In addition to the philosophy aspect of class, we have a field component that will culminate in a final research paper. Let me explain: in addition to reading/discussion, an ethnographic study done by student groups of five on a topic of choice is a large part of the syllabus. Ethnography is defined as the scientific description of the customs of individual peoples and cultures. My group of five women has decided to study the interactions of medical professionals with the general public in neutral spaces, specifically the hospital cafeteria. We have been visiting Penrose Hospital recently and have only begun to observe patterns of interactions that hint to the world of the cafeteria being a stage.


For example, take the “costumes.” White labcoats, patient gowns, stethoscopes, ID badges… All of the characters are identifiable by what they wear in this way. Their appearances affect how people interact with each other in the cafeteria; for example, we sit with those who are like us and give space to those that merit respect. As a student that plans to go to medical school in a couple of years, it’s been interesting to start looking critically at the hierarchy of the hospital… Who are the doctors? Who cooks the food? What does it mean to be an RN versus a PA? What do subsets of employees talk about in their free time?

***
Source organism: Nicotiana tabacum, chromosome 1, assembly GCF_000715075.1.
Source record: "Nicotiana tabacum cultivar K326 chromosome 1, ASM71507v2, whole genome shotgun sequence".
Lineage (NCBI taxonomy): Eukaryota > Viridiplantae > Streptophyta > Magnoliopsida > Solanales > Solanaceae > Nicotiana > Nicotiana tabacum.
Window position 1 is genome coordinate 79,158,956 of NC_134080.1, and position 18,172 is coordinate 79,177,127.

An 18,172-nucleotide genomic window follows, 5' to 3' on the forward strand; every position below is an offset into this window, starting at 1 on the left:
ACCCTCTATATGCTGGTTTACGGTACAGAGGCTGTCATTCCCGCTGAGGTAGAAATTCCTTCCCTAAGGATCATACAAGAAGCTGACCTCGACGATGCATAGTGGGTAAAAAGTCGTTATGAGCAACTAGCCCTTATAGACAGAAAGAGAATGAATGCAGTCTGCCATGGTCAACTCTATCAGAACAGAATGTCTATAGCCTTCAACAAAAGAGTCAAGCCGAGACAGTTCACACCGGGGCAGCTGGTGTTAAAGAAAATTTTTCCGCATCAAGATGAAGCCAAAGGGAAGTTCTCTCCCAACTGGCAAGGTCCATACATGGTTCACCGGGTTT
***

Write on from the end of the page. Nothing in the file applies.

Obviously I’ve got a lot of questions about my ethnographic study, and I’m told that this is normal. Hopefully, in another week, my team’s observations will guide us to a specific research question and a theory – regardless of how blurry it is. Because Symbolic Interactionism works so neatly with ethnography – watching how people interact and create meanings is the way that we can more clearly theorize on dramaturgical interactions – I’m happy to say that I have no doubts that this first week has just been the beginning! I’m starting to see characters and costumes and stages instead of what I’ve always seen as just plain life… I’m thinking Goffman’s thoughts are on point.